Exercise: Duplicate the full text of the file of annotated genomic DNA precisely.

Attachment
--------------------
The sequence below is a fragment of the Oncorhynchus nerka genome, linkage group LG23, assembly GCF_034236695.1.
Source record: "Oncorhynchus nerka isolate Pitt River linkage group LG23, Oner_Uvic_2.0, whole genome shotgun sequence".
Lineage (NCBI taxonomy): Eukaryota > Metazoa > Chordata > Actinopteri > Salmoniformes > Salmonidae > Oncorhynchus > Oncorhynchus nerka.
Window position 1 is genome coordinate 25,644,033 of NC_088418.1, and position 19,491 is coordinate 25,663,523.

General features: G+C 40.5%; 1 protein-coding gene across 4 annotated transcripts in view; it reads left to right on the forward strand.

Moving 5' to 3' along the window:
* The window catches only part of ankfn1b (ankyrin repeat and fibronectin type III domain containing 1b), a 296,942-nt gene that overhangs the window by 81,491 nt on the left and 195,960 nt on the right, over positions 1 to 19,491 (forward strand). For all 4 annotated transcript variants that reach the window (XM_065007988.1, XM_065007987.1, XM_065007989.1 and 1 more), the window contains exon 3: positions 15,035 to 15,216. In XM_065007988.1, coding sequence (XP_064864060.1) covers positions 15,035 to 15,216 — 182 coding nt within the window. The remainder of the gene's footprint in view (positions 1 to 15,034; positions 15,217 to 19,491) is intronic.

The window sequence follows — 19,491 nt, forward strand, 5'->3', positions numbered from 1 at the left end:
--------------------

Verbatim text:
The sequence below is a fragment of the Oncorhynchus nerka genome, linkage group LG23, assembly GCF_034236695.1.
Source record: "Oncorhynchus nerka isolate Pitt River linkage group LG23, Oner_Uvic_2.0, whole genome shotgun sequence".
Lineage (NCBI taxonomy): Eukaryota > Metazoa > Chordata > Actinopteri > Salmoniformes > Salmonidae > Oncorhynchus > Oncorhynchus nerka.
Window position 1 is genome coordinate 25,644,033 of NC_088418.1, and position 19,491 is coordinate 25,663,523.

General features: G+C 40.5%; 1 protein-coding gene across 4 annotated transcripts in view; it reads left to right on the forward strand.

Moving 5' to 3' along the window:
* The window catches only part of ankfn1b (ankyrin repeat and fibronectin type III domain containing 1b), a 296,942-nt gene that overhangs the window by 81,491 nt on the left and 195,960 nt on the right, over positions 1 to 19,491 (forward strand). For all 4 annotated transcript variants that reach the window (XM_065007988.1, XM_065007987.1, XM_065007989.1 and 1 more), the window contains exon 3: positions 15,035 to 15,216. In XM_065007988.1, coding sequence (XP_064864060.1) covers positions 15,035 to 15,216 — 182 coding nt within the window. The remainder of the gene's footprint in view (positions 1 to 15,034; positions 15,217 to 19,491) is intronic.

The window sequence follows — 19,491 nt, forward strand, 5'->3', positions numbered from 1 at the left end: